The Norwegian Minister for Culture, Olaf Smelzovfisch, has admitted today that his country, famed for a series of "nil points" song entries in the Eurovision Song Contest, originally took part in the event by mistake.
He says: "Due to an error in translation, my predecessor of some years ago thought it was the Eurofishing Pond Contest and that it was in support of our distasteful, national fixation with whale hunting. Although, the Spanish have Bull Fighting, you British have Fox Hunting and the Irish have Riverdance, so who are we to be told what to do?
"We do now admit that most of our entries did sound like they were originally composed to frighten elephants, which I do say is one of the distinguishing features of our entries for the competition. There have been no reports of wild elephants in Norway in all the years we have been in the competition.
"We also thought that like our fellow Scandinavian country Finland, the idea was to come last in the competition."
The Eurovision Song Contest is an annual event for the insane, daring and hopeless, hosted by the country winning the previous year. It generates much needed finance, national recognition and ridicule for the host country.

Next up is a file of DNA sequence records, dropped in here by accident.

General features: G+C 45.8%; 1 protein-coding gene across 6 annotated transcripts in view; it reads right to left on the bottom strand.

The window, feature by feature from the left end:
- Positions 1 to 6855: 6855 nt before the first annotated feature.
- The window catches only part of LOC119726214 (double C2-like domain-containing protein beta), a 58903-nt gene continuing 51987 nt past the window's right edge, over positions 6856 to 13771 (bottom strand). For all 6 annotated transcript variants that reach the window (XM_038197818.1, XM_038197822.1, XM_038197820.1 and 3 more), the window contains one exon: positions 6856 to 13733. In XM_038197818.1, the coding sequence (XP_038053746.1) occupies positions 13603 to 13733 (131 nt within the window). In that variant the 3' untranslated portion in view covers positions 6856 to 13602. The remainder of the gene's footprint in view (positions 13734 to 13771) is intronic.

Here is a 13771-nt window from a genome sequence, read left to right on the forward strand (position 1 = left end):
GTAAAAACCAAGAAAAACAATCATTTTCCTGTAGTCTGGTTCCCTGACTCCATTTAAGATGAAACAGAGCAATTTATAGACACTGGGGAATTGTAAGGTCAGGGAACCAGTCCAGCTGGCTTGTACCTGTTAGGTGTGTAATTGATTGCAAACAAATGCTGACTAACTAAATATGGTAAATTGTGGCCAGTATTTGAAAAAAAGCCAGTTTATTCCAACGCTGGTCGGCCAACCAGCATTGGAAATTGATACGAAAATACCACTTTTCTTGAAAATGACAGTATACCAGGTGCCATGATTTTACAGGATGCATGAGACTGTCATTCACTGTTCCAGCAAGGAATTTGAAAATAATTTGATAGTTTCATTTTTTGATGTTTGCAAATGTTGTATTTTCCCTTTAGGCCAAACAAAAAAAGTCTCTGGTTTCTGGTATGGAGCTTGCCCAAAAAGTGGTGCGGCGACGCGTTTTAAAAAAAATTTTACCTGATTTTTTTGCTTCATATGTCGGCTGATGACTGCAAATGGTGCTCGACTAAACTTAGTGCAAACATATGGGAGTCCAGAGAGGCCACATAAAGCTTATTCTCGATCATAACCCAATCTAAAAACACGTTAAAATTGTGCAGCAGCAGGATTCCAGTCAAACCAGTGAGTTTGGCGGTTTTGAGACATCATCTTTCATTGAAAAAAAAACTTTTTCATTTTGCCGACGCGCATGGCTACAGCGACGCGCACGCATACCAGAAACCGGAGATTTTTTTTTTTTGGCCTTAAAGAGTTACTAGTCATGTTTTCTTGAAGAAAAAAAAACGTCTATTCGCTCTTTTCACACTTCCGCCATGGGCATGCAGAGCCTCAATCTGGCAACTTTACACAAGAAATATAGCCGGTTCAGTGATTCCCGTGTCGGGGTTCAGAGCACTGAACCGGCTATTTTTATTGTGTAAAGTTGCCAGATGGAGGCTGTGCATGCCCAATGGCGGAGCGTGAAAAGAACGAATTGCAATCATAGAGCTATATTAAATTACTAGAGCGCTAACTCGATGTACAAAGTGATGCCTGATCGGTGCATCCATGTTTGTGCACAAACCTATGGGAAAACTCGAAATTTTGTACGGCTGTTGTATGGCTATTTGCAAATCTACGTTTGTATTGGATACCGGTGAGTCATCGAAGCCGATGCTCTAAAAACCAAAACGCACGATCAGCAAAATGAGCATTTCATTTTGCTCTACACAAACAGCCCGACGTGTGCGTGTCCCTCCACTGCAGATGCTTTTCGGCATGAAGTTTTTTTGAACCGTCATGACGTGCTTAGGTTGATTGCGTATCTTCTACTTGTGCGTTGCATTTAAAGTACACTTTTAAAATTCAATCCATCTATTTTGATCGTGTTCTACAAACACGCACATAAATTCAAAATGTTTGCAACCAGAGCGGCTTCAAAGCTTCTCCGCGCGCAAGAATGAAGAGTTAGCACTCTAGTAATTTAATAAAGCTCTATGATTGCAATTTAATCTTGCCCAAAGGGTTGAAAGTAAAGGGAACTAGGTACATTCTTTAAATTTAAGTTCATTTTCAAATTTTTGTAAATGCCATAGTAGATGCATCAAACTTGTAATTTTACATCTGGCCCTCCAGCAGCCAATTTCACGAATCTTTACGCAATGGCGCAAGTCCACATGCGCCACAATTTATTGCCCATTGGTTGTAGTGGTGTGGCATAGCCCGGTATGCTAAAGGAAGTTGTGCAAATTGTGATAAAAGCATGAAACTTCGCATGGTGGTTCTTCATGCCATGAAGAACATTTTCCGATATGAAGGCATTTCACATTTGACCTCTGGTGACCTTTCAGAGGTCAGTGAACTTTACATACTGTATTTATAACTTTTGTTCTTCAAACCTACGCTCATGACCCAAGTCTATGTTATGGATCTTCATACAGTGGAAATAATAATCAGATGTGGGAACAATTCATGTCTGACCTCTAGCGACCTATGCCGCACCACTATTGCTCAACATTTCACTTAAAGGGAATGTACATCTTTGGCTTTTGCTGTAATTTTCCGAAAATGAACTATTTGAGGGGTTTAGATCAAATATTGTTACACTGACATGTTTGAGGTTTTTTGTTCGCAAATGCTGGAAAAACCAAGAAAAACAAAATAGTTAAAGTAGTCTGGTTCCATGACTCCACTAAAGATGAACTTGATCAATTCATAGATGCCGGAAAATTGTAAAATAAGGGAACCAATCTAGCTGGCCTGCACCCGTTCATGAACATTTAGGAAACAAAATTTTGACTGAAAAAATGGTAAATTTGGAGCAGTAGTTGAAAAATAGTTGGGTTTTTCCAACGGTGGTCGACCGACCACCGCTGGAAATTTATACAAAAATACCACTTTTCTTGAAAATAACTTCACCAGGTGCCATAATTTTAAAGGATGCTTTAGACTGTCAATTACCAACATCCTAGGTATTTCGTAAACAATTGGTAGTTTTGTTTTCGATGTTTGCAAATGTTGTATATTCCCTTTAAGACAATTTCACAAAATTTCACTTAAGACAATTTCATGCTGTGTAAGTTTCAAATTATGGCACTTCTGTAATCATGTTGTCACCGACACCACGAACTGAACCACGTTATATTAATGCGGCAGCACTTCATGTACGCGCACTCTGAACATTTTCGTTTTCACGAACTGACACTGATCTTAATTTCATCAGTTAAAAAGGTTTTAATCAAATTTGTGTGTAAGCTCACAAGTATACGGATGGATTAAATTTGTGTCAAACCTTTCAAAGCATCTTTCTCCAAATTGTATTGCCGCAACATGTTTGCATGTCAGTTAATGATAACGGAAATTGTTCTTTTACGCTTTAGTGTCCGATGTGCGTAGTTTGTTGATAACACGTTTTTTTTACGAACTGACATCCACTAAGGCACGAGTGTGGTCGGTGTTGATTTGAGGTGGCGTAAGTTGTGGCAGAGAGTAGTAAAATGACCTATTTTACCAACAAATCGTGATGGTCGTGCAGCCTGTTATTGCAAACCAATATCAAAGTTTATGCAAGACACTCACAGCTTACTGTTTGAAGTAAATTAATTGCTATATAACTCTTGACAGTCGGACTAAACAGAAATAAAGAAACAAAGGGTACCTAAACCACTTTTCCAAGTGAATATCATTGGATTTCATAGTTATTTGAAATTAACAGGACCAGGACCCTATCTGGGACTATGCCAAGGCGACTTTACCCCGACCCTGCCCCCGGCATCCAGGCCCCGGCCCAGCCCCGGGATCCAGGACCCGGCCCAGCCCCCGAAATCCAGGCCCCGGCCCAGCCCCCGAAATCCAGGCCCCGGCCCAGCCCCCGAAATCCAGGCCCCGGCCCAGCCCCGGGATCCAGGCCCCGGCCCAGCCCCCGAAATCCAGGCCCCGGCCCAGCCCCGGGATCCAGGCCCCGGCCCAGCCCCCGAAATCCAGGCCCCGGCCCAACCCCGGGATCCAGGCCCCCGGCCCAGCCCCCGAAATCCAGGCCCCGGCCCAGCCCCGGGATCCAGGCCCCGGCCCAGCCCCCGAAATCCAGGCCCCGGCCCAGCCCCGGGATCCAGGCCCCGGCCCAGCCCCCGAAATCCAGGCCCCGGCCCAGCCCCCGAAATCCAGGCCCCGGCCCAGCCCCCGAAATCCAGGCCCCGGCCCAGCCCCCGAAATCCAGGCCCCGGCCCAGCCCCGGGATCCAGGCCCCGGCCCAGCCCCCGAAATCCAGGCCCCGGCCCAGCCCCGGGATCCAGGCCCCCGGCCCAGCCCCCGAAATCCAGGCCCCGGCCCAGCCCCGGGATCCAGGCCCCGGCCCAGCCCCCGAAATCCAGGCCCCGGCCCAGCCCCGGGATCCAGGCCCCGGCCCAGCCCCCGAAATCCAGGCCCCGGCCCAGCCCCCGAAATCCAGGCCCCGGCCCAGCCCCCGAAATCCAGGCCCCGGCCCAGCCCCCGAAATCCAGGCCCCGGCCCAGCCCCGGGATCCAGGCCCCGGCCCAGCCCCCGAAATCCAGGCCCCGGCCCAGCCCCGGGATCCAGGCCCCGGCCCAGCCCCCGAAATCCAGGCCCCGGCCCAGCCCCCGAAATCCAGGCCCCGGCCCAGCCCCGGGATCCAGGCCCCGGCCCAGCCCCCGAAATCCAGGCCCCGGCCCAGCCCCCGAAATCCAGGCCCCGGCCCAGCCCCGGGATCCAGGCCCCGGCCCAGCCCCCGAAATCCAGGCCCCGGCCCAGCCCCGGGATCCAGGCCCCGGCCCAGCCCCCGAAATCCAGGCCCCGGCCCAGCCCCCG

It is watched by millions throughout Europe, who tend to view it with pretty much the same deathly interest that makes rubber-necking motorists slow down on the M4 when they drive past a fatal accident on the opposite carriageway.
Songs containing "Bing", "Bong" or "Bang" in the title tend, irrespective of their musical merits, to do very well in the competition, as do middle-aged performers dressed in ridiculous garb that even the most wayward of teenagers wouldn't be seen dead in.